There is no indication from these account book records (or the extant letters) as to whether Bess ever used gilt-edged paper, although gilded paper was a strategy employed by other early modern letter-writers to impress. Other contemporary colour-edged papers are also known. A letter from John Donne to his brother-in-law Sir Robert More, which jokes about the blue clothing of fashionably-attired Danish courtiers, is edged in blue; some of the very few other coloured edgings noted to date were sent by Donne's friend, newsletter-writer George Garrard whose green-edged paper gave his regular updates in the 1630s, '40s and '50s a sense of elegant exclusivity. After the death of her husband, Elizabeth of Bohemia blackened the edges of her writing paper to communicate her mourning. In fact, when considering paper, the edges are always worth examining, not only for colour but in order to establish whether they are deckle (rough) or have been trimmed. For example, Francis Willoughby's note to Bess, 26 April 1589, still has deckle edges, meaning that since its removal from the paper-maker's tray, where it would emerge rough, it had not been cut with a pair of scissors to make a smooth edge ID 095. This distinction can potentially be suggestive about the care or haste of the sender. It can be compared to the fine paper with cut edges used by Bess for her letter to Elizabeth I on 9 January 1602/3 ID 128.

The most extraordinary paper among Bess's correspondence was used by Aletheia Talbot, Bess's granddaughter, in an undated letter probably sent between 1606 and 1608 ID 237. A letter bearing both a wax seal and white floss, it is nevertheless most remarkable for its extravagantly decorated borders, glittering with golden leaf-patterns and monogram letters. Aletheia would have been in her early twenties when she sent this note, which apologises to Bess for not having written earlier. The lavish attention spent by Aletheia on creating this object of beauty for her elderly grandmother bespeaks love and affection, and it is tempting to see a relationship between the intricate patterns inscribed on the paper and the careful embroidery patterns so highly prized by Bess at Hardwick.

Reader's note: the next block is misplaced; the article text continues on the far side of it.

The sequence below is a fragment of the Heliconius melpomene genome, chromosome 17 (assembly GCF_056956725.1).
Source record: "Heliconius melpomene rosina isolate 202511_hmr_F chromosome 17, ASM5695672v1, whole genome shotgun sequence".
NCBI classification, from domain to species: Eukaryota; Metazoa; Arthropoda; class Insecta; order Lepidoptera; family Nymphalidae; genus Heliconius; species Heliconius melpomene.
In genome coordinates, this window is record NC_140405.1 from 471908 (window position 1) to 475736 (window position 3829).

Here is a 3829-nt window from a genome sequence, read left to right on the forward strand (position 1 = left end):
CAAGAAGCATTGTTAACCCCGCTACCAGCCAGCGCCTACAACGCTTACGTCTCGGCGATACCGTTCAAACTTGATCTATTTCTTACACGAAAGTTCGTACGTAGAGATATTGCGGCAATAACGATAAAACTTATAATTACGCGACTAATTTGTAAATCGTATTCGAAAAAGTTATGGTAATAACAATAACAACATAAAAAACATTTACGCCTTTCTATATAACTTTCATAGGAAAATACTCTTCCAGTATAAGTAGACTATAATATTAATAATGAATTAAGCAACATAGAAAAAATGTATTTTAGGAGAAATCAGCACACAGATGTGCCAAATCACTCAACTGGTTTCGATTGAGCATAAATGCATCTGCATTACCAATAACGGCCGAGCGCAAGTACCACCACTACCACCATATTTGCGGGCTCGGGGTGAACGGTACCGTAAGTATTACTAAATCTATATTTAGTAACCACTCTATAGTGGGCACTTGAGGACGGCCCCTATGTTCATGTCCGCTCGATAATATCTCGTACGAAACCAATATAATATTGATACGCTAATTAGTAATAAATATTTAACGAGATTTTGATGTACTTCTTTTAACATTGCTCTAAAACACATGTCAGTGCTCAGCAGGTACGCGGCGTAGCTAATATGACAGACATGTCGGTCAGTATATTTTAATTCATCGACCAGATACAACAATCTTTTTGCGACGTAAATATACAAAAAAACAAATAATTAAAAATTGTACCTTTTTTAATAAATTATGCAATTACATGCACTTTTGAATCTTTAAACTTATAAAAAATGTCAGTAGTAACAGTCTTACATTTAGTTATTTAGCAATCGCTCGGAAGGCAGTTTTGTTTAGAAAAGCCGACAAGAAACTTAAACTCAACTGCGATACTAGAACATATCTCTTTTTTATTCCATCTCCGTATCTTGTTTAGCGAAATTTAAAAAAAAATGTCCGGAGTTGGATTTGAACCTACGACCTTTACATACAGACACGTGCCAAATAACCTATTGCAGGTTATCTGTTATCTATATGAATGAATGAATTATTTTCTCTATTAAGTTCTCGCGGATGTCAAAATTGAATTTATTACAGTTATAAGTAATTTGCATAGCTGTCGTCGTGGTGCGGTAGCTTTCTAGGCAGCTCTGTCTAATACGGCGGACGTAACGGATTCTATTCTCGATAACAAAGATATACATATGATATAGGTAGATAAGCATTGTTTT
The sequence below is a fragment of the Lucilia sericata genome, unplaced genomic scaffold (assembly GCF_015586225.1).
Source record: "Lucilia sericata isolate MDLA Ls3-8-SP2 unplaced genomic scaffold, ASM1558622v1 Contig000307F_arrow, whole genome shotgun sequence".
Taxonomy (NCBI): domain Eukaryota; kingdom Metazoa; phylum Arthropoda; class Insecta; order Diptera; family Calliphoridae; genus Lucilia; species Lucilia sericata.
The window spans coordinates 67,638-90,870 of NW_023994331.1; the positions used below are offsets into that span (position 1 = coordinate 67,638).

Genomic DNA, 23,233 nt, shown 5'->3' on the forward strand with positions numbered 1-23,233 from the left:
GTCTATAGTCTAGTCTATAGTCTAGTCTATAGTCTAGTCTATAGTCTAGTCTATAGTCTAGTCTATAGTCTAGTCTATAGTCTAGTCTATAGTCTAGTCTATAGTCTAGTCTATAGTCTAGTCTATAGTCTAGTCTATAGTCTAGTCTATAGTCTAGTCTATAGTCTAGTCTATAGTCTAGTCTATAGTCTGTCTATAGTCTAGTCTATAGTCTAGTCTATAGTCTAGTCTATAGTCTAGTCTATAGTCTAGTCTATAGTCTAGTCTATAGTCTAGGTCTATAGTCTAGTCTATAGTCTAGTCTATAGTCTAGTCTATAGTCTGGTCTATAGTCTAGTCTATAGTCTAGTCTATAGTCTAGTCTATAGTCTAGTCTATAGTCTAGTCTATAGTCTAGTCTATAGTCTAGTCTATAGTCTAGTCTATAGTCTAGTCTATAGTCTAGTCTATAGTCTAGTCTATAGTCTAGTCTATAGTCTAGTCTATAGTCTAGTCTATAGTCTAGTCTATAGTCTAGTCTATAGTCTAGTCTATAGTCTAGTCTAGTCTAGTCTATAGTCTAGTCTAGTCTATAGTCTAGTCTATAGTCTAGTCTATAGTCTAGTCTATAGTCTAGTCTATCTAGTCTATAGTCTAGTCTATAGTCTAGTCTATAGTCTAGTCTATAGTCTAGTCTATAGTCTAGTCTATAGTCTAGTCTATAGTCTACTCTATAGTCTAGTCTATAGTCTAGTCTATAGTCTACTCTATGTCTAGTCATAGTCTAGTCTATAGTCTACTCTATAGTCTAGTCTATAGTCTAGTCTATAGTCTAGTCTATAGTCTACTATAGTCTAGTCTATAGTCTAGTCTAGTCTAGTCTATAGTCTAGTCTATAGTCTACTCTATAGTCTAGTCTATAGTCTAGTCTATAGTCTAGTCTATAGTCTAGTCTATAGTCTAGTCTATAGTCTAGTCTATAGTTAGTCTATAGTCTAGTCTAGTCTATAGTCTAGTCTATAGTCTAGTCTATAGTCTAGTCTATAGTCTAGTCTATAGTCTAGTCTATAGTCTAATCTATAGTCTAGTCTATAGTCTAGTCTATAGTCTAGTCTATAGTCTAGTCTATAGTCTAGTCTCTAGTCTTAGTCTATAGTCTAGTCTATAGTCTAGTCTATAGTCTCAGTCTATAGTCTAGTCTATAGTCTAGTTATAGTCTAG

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References and Further Reading

  • John Massinger is quoted from the second edition of his translation of Jean-Puget de la Serre's The Secretary in Fashion (London, 1654); John Donne from Letters to Severall Persons of Honour (London, 1651).
  • Thomas Dooksie is quoted from Folger MS L.a.414, also cited in Alan Stewart and Heather Wolfe, Letterwriting in Renaissance England (Washington, DC: The Folger Shakespeare Library, 2004), pp. 50-51.
  • For more on paper see: Richard Hills, Papermaking in Britain 1488-1988: A Short History (London: Athlone Press, 1988); D. C. Coleman, The British Paper Industry 1495-1860: A Study in Industrial Growth (Oxford: Oxford University Press, 1958); D. L. Gants, 'Identifying and Tracking Paper Stocks in Early Modern London', Papers of the Bibliographical Society of America, 94 (2000): 531-40; Jonathan M. Bloom, Paper Before Print (New Haven, CT: Yale University Press 2000/2001). The website of the International Association of Paper Historians [external site] is also a useful resource.
  • Donne's blue-edged paper can be found in Folger MS L.b.539, 10 August 1614. It is reproduce in John Donne's Marriage Letters in The Folger Shakespeare Library, ed. by M. Thomas Hester, Robert Parker Sorlien and Dennis Flynn (Washington, DC: The Folger Shakespeare Library, 2005), pp. 96-98 and 56-58. For an example of Gerrard's green-edged paper, see SP 16/329/45. Antoine de Courtin's advice is given in The Rules of Civility (London, 1675), p. 146 and p. 154, also cited in Alan Stewart, Shakespeare's Letters (Oxford: Oxford University Press, 2008), p. 50.
  • Bland's comments are taken from A Guide to Early Printed Books and Manuscripts (Chichester: Wiley-Blackwell, 2010).
  • The letter from Aletheia on pretty paper was sold into private ownership and its location is now unknown. A black-and-white image of the letter, and short description of its gilt decoration, is available in the Sotheby's sale catalogue for Wednesday 26 June 1974, Lot 2840.
Author(s): Daniel Starza Smith, April 2013

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'Bess of Hardwick's Letters' was developed by The University of Glasgow with technical development provided by The Humanities Research Institute at The University of Sheffield